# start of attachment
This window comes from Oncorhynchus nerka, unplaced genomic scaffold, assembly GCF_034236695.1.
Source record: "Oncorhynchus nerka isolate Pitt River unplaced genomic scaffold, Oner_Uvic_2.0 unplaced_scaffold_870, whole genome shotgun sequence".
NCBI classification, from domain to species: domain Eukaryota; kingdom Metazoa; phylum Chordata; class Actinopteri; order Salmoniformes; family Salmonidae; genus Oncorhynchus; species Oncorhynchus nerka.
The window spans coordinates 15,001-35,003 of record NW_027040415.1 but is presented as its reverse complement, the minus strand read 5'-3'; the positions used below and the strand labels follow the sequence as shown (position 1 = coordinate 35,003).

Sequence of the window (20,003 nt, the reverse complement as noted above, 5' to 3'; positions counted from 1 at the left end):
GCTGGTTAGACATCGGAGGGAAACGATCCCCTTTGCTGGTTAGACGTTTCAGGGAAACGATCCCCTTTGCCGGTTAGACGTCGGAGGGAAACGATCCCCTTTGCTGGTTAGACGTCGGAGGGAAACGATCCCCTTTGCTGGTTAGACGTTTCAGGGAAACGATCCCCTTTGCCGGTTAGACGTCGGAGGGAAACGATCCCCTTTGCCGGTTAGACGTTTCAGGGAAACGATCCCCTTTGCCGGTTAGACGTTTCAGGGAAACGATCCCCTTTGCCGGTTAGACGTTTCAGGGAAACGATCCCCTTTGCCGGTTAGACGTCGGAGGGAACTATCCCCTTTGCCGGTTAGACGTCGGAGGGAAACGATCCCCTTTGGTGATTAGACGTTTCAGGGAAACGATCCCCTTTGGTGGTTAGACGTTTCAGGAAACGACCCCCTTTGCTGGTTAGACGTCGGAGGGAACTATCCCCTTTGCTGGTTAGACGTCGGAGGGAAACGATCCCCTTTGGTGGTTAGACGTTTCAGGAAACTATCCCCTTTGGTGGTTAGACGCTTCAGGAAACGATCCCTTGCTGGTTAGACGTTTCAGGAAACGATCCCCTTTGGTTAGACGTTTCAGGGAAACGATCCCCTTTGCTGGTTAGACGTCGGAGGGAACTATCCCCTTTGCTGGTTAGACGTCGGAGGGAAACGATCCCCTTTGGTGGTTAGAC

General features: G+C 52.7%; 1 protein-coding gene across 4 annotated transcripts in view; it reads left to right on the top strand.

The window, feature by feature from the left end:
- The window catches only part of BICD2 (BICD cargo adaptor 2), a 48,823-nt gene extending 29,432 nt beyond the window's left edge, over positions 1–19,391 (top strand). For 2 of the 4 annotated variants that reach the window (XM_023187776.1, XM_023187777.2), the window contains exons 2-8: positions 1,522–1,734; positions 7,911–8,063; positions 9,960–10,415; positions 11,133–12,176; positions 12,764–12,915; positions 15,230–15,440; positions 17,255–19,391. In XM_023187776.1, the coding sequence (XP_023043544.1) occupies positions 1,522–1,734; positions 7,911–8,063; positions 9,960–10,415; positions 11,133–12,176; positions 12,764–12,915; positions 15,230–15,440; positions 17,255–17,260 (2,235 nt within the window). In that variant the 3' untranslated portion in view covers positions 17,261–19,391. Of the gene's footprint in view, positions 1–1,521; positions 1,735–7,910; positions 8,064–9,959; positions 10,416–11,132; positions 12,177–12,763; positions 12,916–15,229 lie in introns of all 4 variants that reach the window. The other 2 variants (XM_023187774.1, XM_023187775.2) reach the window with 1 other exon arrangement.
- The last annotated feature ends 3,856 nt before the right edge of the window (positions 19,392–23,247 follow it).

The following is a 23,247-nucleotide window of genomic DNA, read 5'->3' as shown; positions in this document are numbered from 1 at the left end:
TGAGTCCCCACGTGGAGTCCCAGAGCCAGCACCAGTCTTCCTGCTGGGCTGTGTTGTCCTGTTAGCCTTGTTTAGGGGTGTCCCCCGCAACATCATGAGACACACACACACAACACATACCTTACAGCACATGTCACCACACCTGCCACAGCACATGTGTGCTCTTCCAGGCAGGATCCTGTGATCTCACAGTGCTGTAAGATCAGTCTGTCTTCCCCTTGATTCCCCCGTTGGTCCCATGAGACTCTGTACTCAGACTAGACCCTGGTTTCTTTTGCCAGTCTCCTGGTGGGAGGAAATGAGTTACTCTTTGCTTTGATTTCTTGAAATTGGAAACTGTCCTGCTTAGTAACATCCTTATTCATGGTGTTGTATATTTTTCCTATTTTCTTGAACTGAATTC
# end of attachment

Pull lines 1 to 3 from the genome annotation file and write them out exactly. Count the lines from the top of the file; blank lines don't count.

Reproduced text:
This window comes from Oncorhynchus nerka, unplaced genomic scaffold, assembly GCF_034236695.1.
Source record: "Oncorhynchus nerka isolate Pitt River unplaced genomic scaffold, Oner_Uvic_2.0 unplaced_scaffold_870, whole genome shotgun sequence".
NCBI classification, from domain to species: domain Eukaryota; kingdom Metazoa; phylum Chordata; class Actinopteri; order Salmoniformes; family Salmonidae; genus Oncorhynchus; species Oncorhynchus nerka.